There Are Only 2 Types of Stories—and Why That Matters – by Eli Landes…

 on Jane Friedman site:

You may have heard the argument before: There are only a finite number of possible story types.

No matter how much we might wish otherwise, creativity is as limited as we are. We can never invent something truly unique. The most we can hope for is to sprinkle a dash of novelty into the same worn-out trope and, with an illusionist’s flourish, let out a cry of ta da! and hope no one in the crowd sees through the trick.

And so, the argument goes, though there are millions or billions or even trillions of stories in existence, there are really only a very limited amount of stories possible.

How many?

I’d like to argue that there are just two.

Continue reading HERE

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5 comments

  1. Nononono! … this is another one of those fallacies like ‘if a tree falls in the woods and no-one hears it did it really happen?’ – which is based on the nonsensical notion that if a HUMAN doesn’t hear it then it didn’t happen.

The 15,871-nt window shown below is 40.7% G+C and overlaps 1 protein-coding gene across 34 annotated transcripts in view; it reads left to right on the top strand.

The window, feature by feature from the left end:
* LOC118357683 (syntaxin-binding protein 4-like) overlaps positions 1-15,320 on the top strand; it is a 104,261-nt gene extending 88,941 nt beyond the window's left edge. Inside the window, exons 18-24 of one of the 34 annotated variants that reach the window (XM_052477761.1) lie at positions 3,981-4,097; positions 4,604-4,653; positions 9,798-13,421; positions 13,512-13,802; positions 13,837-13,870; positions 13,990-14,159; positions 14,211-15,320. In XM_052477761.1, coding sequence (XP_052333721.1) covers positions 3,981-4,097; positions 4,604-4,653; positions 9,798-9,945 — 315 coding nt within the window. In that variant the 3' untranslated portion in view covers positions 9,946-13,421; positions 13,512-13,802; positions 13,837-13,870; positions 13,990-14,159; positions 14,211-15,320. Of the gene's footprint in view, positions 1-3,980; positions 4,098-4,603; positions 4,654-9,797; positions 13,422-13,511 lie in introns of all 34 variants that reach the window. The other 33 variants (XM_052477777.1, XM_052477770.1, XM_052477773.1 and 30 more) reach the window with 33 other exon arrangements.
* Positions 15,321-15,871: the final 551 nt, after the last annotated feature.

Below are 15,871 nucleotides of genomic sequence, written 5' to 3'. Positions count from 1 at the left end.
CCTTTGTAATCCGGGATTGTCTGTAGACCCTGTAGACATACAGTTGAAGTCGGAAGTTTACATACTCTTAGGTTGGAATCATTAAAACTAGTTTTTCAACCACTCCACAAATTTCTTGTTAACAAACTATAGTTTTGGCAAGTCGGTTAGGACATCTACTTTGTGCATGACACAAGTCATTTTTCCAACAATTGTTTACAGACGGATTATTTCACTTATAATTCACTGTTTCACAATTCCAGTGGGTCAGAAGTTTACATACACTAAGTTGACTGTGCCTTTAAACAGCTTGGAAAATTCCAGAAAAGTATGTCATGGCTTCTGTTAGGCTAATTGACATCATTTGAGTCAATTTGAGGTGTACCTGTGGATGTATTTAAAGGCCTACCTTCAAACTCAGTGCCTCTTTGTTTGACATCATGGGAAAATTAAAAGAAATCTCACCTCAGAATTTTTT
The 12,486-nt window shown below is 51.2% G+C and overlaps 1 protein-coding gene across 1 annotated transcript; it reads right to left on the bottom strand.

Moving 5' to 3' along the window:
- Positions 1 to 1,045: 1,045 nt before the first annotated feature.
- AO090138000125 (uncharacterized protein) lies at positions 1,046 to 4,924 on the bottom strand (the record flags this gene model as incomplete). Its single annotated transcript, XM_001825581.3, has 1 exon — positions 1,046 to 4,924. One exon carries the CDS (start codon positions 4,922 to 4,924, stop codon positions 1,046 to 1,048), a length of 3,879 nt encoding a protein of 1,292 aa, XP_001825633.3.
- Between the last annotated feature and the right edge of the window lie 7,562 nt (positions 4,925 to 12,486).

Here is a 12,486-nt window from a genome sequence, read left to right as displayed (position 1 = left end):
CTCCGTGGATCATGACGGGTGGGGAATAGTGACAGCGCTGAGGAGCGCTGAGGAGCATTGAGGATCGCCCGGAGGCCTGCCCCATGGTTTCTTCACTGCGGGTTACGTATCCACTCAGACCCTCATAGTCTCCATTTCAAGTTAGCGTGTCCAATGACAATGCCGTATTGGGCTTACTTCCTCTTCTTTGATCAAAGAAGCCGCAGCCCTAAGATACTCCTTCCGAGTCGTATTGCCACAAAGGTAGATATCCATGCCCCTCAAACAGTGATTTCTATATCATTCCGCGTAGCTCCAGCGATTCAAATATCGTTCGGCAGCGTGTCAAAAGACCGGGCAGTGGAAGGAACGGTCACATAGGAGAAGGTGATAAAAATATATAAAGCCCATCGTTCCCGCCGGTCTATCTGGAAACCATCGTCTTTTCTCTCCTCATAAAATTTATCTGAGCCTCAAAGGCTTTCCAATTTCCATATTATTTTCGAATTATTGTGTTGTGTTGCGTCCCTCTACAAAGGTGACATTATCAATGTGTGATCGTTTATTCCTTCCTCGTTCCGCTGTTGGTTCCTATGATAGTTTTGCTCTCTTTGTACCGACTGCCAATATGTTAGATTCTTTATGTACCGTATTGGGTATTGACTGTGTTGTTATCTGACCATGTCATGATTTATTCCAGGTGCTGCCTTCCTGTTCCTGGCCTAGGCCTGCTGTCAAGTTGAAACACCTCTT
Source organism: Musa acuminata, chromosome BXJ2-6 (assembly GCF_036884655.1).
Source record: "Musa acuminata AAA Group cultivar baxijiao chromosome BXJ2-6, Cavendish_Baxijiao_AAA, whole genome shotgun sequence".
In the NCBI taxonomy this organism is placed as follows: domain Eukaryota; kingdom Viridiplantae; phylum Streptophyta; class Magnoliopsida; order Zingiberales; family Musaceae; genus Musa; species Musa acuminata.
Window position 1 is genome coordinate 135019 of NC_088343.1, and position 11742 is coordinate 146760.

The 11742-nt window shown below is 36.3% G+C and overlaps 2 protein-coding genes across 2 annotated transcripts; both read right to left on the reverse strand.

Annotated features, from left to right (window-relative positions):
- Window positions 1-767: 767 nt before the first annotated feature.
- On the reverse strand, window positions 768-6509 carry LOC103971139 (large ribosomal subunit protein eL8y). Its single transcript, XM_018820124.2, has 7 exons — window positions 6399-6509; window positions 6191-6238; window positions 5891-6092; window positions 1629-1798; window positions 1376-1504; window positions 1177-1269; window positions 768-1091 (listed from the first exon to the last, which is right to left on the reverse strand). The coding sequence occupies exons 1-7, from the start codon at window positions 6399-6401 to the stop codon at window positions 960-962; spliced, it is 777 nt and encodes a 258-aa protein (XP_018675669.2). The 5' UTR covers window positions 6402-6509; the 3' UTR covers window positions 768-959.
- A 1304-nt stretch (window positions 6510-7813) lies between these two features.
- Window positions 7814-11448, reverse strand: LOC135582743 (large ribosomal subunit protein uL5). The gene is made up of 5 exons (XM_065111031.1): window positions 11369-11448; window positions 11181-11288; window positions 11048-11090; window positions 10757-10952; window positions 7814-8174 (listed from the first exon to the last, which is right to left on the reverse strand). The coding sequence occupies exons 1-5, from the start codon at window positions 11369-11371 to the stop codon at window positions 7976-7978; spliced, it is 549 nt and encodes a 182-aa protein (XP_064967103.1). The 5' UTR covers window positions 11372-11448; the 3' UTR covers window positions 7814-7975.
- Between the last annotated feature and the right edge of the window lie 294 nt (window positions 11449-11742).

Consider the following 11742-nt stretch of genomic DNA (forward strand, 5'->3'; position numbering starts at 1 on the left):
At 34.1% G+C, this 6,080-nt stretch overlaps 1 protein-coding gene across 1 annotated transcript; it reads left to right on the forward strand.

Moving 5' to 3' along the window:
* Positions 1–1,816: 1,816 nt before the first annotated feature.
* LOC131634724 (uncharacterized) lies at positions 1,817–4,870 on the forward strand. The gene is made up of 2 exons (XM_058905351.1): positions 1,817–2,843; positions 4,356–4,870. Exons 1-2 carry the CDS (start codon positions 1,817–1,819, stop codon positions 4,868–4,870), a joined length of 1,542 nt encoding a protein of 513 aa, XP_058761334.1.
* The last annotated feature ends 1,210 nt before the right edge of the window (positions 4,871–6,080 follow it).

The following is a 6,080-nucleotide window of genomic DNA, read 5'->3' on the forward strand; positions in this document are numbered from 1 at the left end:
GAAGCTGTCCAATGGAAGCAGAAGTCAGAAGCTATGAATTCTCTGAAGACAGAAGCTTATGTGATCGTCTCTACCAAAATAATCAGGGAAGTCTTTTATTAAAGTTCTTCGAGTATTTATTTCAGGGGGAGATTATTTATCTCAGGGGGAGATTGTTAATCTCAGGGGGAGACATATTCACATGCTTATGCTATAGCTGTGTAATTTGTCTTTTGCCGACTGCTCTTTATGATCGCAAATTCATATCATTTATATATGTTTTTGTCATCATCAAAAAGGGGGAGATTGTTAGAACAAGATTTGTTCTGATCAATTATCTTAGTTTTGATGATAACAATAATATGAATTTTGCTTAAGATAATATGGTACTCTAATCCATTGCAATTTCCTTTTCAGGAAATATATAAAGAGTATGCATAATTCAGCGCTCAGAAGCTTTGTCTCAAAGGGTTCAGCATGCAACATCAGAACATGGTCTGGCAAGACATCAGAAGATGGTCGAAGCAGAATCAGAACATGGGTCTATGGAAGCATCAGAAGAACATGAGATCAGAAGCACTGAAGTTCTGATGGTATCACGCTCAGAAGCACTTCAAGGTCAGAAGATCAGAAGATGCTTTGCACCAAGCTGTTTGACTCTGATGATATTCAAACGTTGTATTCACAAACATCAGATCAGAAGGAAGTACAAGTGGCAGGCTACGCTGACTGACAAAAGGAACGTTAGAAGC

And funnily enough, depending on who’s doing the counting, there are four types of stories, or there are six, or there are fifteen, but only seven count (OK I made that last one up, but you get my drift)

    This time it’s the ‘abnormal situation/people’ one. I’ve read stories about ‘normal’ people doing’normal’ things and they are riveting. I’ve also read ones that are execrable. You know what the difference is? How they were written.

    So, if there is a finite number of stories, then perhaps they can be categorised into ‘stories that are well told/written, and stories that are not’.

    Liked by 1 person

  2. I found this blog extremely useful. It has certainly made me sit up and think. By using a central character in ones books, it offers the chance of getting more interest in them. I feel sure that I can use a character from a previous book in the action book Iam presently in the process of sorting out. Many thanks for giving me a great way forward with my writin.

    Liked by 1 person

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